41 My dear Barjew, your dashing dis ll^fetd of Number One will lesd you into a scrape (me of these fine days, rejoins Jooelyn, softly. " I have found it au ei Cellent maxim to take nothing on trust. Buspeot ?every taan and woman to he rogues, and you will never have to com plain of being fgot at and deceived."

''Oh, bust your homilie*; keep them lor your fine friends," retorts Barjew, Mjlenlr. " y«r my part I want to know jrotarpUnrespecting General Aehford."

;; "I nn sorry those rude, boisterous

'* below distcrbed our little chat,"

xieljn^inMs smooth^ conciliating

time I" Sydney Blaok grows livid, and there are eharp, double-edged Muggers in his eyes as they tura towards tlie speaker.

" Well, what has the sticking up of the Bank to do with it ?" he says, hoarsely.

. Jocelyn ahrtfj^liie shoulders. "Sim ply this, my friend. After the robbery of the Dank the djreotors declined the rink and responsibility of the valuables.

Luckily the thieves, who took between : three and four thousand pounds Hard cash

from thtf bank's coffers, had no idea that | these gems lay under their very nose."

" It a never too late to mend," cries ] Baijew, with an oath.

Mr Jocelyn laughs a soft, pleasant fipple. " What is your meaning foe ap plying the old "saw" in this case, Bar jew ? I'm afraid you meditate evil, my friend. It would be unfair to take ad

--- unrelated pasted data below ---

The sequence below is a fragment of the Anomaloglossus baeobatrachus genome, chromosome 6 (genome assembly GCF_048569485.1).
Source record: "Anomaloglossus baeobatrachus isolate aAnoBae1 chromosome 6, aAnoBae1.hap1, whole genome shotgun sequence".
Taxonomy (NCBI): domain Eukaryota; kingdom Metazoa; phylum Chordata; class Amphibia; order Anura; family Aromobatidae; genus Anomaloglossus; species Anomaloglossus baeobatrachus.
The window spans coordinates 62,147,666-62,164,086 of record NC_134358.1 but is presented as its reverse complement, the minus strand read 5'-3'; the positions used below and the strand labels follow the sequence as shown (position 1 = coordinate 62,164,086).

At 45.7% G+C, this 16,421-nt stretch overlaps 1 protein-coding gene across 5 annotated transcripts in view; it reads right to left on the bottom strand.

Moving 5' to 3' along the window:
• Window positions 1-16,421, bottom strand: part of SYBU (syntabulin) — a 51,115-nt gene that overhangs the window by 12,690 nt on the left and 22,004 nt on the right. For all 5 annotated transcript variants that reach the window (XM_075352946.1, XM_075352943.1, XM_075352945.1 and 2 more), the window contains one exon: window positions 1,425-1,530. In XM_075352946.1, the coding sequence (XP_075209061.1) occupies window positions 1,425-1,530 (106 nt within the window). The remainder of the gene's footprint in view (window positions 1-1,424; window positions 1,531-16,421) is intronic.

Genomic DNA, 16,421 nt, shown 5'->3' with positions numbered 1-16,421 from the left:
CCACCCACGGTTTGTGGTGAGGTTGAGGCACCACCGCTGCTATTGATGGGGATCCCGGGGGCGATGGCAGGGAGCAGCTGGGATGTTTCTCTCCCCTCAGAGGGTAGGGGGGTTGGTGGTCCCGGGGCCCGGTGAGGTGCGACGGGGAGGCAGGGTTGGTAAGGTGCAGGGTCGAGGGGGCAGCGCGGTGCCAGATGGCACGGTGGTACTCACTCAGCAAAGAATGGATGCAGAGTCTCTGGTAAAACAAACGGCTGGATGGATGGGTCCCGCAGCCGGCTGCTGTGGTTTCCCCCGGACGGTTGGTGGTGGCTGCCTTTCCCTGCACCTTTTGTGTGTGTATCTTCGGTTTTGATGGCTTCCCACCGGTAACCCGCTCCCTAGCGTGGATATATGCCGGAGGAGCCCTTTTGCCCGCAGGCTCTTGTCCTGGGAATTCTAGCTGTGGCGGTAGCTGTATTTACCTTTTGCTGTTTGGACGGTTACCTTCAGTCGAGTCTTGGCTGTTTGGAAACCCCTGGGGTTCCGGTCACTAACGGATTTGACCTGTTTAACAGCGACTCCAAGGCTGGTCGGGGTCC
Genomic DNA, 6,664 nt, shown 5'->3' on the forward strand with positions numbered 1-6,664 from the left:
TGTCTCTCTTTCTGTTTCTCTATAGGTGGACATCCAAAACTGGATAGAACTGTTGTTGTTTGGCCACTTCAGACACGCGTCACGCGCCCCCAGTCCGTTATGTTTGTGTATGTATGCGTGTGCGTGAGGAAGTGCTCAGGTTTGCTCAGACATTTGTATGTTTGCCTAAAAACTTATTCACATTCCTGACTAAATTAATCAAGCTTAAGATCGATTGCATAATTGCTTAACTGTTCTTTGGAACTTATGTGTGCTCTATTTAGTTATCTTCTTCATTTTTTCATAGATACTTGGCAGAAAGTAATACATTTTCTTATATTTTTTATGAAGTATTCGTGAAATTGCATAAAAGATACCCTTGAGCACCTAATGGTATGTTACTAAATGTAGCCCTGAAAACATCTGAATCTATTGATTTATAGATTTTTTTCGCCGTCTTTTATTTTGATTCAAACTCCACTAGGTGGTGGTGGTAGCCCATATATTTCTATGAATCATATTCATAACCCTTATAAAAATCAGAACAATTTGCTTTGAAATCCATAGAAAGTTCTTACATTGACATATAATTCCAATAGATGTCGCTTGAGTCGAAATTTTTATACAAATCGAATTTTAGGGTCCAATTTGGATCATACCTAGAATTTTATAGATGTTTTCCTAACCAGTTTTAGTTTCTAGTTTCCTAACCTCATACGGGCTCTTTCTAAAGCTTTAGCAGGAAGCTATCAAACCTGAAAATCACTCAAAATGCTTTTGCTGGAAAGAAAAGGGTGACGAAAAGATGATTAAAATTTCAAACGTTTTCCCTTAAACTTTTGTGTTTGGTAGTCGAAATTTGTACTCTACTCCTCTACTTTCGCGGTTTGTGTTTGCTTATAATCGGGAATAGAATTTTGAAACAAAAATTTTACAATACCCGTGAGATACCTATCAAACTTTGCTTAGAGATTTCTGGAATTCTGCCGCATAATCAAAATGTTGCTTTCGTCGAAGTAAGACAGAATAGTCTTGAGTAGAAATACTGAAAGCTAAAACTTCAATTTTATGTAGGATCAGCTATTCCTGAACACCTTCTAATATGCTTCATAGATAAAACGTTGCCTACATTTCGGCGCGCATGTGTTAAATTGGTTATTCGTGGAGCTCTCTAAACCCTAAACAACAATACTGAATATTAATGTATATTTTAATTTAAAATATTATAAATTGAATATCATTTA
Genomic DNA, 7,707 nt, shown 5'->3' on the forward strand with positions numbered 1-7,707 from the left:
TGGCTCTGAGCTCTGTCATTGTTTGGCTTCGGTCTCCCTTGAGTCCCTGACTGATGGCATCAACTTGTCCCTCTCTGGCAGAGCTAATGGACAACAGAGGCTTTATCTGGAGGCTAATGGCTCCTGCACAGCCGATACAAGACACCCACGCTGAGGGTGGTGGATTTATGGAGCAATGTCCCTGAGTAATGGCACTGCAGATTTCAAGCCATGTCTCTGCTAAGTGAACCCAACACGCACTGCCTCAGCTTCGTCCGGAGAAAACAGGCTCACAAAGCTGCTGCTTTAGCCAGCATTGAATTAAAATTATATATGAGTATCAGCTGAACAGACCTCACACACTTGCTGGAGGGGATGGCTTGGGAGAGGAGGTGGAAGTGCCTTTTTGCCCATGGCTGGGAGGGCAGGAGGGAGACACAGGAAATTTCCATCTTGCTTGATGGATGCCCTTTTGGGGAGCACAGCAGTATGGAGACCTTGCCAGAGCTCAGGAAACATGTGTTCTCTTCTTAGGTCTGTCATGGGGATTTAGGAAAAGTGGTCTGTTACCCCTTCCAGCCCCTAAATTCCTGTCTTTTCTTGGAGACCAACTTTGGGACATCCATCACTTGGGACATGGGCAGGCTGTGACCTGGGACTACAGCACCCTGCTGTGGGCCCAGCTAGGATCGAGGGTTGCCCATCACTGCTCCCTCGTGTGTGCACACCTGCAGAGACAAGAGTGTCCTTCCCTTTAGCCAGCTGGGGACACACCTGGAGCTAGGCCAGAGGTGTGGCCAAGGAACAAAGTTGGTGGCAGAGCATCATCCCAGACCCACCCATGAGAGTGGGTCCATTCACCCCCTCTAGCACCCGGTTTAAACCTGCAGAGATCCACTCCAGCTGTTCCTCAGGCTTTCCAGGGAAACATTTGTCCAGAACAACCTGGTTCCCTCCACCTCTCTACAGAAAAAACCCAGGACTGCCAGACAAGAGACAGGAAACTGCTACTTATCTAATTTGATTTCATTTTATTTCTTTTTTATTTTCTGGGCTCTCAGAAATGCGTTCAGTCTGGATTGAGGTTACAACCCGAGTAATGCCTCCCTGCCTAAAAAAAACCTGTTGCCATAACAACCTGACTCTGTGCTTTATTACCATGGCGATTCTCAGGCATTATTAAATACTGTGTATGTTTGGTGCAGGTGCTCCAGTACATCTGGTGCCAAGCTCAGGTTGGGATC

vantage of my friendly, and I may add confidential chat, to couooot a soheme to plunder Glencourt."

"Hear him I" cried Barjew, with mock ing sarcasm. " Hear the respectable, well-to-do citizen ; an alderman, and a Justice of the Peaoe into the bargain, j There is no heed to plan or soheme.' Wby should :honesty be suspected,

eh ?"

The captain nods a reply, at the same time puffing a full cloud of fragrant smoke from bis cigar.

" Of course General Ashford is a dead shot," he says, presently, not seeming to heed the remark of his companion, " and I have no doubt anything in the way of burglars ~would receive a warm reception; yet the treasure, such as tho one in ques tion, is worth the risk. -Wliat d'ye say 1" k